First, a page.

Providing waterfowl friends with new dwellings was the goal of Clarks Summit resident Bob Kester and Abington Heights High School technologies teacher, Mark Myers. They enlisted the help of Myers’ wood shop students to replace three weathered and rotting duck houses at The Abington Area Community Park, S. Abington Township.
Ducks can rest easy knowing in several weeks Kester and Myers will install the new houses at locations around Eston Wilson Lake.
The houses were constructed using a variety of repurposed scrap wood at the wood shop, including poplar and pine and are expected to last several years.
Kester contacted Myers to ask if the students in his program wanted to help, “and they followed through and did the whole project,” said Kester. “The (wood) ducks come back to the pond every year… and when the weather took its toll on them, we decided to build new ones (houses) so they will come back again…”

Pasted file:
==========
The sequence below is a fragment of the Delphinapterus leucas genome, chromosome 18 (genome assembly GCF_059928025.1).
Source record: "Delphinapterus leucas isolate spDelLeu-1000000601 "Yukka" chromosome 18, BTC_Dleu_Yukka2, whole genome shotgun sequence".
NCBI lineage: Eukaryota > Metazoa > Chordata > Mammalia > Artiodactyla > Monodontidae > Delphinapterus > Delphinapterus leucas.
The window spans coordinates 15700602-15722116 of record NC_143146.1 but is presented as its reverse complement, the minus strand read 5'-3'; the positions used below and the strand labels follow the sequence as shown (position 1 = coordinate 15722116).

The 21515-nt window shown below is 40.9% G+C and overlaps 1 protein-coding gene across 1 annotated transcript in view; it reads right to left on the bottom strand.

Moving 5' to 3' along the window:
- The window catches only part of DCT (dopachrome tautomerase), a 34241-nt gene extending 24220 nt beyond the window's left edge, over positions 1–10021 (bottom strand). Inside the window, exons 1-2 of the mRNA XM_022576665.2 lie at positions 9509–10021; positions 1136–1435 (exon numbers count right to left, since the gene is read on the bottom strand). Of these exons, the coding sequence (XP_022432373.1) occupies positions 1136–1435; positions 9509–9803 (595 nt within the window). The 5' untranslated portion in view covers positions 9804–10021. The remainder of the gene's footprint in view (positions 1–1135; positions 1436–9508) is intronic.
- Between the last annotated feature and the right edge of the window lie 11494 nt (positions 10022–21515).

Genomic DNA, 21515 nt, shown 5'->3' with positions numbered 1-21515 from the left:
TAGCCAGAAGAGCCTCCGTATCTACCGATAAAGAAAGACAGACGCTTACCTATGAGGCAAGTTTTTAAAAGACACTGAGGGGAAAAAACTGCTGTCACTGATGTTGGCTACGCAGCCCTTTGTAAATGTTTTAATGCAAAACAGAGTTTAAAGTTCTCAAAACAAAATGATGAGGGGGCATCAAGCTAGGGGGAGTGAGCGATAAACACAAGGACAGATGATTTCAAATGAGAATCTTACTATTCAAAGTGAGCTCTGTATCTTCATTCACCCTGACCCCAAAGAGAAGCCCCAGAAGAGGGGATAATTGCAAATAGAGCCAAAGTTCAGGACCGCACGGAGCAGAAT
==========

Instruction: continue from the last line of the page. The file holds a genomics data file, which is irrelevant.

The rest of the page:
And Myers said his students tackled the project with enthusiasm. “They jumped right in,” he said. “As soon as I asked if anybody wants to help me build duck houses. It was instant.”
The project took approximately two weeks and provided students with an opportunity to learn and practice new skills, explained Myers, who gives each student a class assignment.
“A couple of the students were here, and I said ‘Would you prefer to work on these (duck houses).’ They said, ‘Absolutely.’ There were a couple of guys who really didn’t know what they wanted to work on, so I said, ‘Let’s build the duck houses.’ So I gave them this (the wood) and they learned how to measure, crosscut, grip…I said, ‘Let’s apply it…”
Ninth-grade student, Paul Pasco said he helped because “I was happy to help the ducks have a home of their own.”